The FTT supports input VAT recovery on a holding company’s provision of technical services
Jan Garioch CA discusses a recent case, Bluejay Mining plc v HMRC where the FTT has to consider practices in the mineral exploration and mining industry.
The First Tier Tribunal (FTT) published their decision on Bluejay Mining PLC (Bluejay) v HMRC in November 2020. Bluejay’s appeal arose because HMRC had refused to repay over £800,000 of input VAT on the grounds that Bluejay was not making taxable supplies to its subsidiaries for consideration and/or it was not carrying on an economic activity.
The agreed facts
There was no dispute over the basic facts. Bluejay is a holding company listed on the Alternative Investment Market which operates in the mineral exploration and mining industry. It identifies possible mining projects and raises funds, typically from shareholders. As it is frequently a requirement that exploration licenses are held by a body incorporated in the local jurisdiction, Bluejay ensures that the licence is held by a locally resident subsidiary. Bluejay assembles a team to carry out an initial assessment and, if that shows promise, moves on to test whether the original assessment is borne out by exploration. This phase spans a number of field seasons when geological, environmental and infrastructure matters are considered, with Bluejay providing technical services to its subsidiary and loaning it the funds to pay for these services.
Did an accounting description create a legal provision?
Bluejay’s company accounts state these loans are only repayable ‘when sufficient cash resources are available in the subsidiaries’. Therefore, HMRC contended that effectively means there is an unwritten provision to the loan agreements that they are only repayable in such circumstances. Their argument failed to convince the FTT which denied that the wording in the accounts created any additional legal provision. It was merely a description of the commercial reality of these loans. In reaching their view, the FTT felt that it was important that where the subsidiary held more than one licence, any impairment review on whether loans were to be forgiven was carried out with reference to all of the assets of the subsidiary. It concluded that at the time the services were provided there was a very clear expectation that the payment of the loans would be made.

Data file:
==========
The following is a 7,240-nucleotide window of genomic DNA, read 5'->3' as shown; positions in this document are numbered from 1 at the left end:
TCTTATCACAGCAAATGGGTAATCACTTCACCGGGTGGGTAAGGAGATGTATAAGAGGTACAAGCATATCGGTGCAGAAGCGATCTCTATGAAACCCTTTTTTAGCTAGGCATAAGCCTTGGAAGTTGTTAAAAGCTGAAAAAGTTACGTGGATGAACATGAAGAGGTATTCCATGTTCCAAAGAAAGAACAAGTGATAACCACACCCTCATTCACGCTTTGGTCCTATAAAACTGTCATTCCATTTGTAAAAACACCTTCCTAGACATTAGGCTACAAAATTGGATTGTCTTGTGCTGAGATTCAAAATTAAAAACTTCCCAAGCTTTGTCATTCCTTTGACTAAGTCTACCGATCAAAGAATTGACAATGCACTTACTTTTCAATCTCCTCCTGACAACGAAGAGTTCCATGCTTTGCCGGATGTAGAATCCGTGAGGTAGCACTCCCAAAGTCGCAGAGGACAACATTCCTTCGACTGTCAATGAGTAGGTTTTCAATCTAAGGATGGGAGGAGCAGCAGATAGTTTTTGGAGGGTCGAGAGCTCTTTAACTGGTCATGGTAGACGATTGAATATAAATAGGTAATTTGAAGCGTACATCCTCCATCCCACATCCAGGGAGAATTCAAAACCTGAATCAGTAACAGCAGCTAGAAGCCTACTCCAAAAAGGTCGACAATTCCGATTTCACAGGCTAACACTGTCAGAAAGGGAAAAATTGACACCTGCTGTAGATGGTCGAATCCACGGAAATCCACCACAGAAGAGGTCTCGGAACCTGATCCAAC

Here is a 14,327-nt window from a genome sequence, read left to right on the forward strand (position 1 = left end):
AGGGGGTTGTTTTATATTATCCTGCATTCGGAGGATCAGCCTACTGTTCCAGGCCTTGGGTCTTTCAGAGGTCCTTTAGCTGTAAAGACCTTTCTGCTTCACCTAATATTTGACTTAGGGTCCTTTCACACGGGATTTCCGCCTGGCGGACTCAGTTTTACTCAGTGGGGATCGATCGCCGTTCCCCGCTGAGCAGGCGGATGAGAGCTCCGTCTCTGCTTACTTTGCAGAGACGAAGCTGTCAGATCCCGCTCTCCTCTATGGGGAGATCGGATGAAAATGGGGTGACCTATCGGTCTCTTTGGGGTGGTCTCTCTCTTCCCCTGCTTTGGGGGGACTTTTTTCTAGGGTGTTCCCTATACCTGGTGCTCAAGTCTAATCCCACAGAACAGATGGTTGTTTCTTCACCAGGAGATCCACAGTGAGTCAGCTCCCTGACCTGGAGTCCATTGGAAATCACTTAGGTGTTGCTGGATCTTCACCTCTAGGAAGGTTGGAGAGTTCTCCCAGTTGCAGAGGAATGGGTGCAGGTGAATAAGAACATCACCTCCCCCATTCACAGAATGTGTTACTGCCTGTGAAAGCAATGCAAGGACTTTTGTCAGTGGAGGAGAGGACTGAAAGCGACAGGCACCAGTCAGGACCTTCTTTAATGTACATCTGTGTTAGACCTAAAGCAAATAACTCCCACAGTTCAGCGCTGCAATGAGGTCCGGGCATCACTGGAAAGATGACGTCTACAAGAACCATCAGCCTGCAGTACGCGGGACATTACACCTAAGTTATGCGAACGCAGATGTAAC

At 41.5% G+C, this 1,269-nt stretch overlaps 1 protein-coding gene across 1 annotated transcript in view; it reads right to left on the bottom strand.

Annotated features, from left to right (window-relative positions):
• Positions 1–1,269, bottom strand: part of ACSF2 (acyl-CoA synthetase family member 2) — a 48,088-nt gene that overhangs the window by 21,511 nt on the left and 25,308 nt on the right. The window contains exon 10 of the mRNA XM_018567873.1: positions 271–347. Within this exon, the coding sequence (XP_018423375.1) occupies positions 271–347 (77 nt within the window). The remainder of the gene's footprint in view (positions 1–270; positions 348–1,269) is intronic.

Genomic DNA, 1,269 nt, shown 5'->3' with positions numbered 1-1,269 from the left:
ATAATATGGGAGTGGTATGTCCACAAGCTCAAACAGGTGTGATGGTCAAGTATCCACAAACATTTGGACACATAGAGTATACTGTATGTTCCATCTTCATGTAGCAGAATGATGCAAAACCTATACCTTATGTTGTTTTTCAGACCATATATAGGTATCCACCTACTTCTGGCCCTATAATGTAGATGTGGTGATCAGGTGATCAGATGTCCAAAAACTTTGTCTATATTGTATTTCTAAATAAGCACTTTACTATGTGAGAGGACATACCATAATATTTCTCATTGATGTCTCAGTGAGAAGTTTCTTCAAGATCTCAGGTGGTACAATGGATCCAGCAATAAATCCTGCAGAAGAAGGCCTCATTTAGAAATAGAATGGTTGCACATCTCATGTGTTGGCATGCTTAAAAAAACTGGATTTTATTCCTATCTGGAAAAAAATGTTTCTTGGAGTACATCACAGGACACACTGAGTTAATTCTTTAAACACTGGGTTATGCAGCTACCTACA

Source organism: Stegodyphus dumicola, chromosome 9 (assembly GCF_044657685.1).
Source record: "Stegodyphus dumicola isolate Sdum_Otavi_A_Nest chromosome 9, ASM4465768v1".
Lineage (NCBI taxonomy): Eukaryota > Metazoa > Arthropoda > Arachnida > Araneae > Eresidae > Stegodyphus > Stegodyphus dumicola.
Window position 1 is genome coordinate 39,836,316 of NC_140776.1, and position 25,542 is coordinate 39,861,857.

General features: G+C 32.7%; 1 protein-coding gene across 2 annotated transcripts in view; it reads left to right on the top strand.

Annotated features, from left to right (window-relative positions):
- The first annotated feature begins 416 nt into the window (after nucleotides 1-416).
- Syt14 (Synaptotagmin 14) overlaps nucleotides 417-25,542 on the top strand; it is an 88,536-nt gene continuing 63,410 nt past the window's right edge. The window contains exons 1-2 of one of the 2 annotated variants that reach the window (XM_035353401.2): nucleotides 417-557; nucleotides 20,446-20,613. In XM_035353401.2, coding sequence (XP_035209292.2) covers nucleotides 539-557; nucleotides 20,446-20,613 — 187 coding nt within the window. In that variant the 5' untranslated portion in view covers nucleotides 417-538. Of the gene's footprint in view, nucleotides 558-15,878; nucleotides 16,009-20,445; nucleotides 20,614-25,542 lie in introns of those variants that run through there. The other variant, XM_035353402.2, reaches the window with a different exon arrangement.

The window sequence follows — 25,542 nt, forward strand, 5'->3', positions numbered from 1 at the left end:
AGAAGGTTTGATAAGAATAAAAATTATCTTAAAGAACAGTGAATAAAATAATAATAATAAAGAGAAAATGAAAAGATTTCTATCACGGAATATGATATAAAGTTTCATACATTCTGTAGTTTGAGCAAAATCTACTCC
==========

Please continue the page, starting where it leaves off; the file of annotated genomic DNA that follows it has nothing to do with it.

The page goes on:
Are the contract for services and the loan agreement separate?
HMRC challenged again with the argument that the contract for services and the loan agreement should be considered as a single agreement providing that the invoices would only be payable if the project is successful. Following that argument, Bluejay’s provision of services is not to generate a flow of income but merely to enhance the value of the subsidiary, and hence the value of its investment. Bluejay’s counter to this argument was that having raised the external funds, it could have advanced them into the subsidiaries in a number of ways, for instance as additional share capital. Since charging an invoice to a loan account is well established as the equivalent of payment, the subsidiary was paying the invoices out of funds in its possession. Again, the FTT came down on the side of Bluejay, accepting that the payment for services was not contingent upon the success of the project.
On reaching the above conclusions, the FTT recognised that it could have concluded its considerations and upheld the appeal. However, in case it was wrong in its findings, it continued to consider all of HMRC’s further arguments. Therefore, it considered the implications if the payment of invoices was in fact contingent on the project succeeding. Despite HMRC putting forward cases where the necessary link between services provided and consideration paid was not established, the FTT gave weight to evidence from a Bluejay director that it would be a dereliction of duty if the company continued to supply its services to the subsidiaries after a point when it did not expect the loans to be repaid. FTT’s conclusion was that at the time the services were provided there was a very clear expectation that the payment of the loans would be made, so again Bluejay would succeed.
Finally, the FTT turned to deciding whether Bluejay was conducting an economic activity. HMRC’s contention was that Bluejay was not carrying out an economic activity because its end objective was not to make a profit from the provision of technical services but instead from the ultimate sale of the exploration licences. Again, the FTT was unconvinced. In its view it was clear that Bluejay did obtain an income stream from its provision of technical services, and indeed it generated an income over a number of years considering the time taken for its projects to come to maturity. Therefore, the appeal was allowed.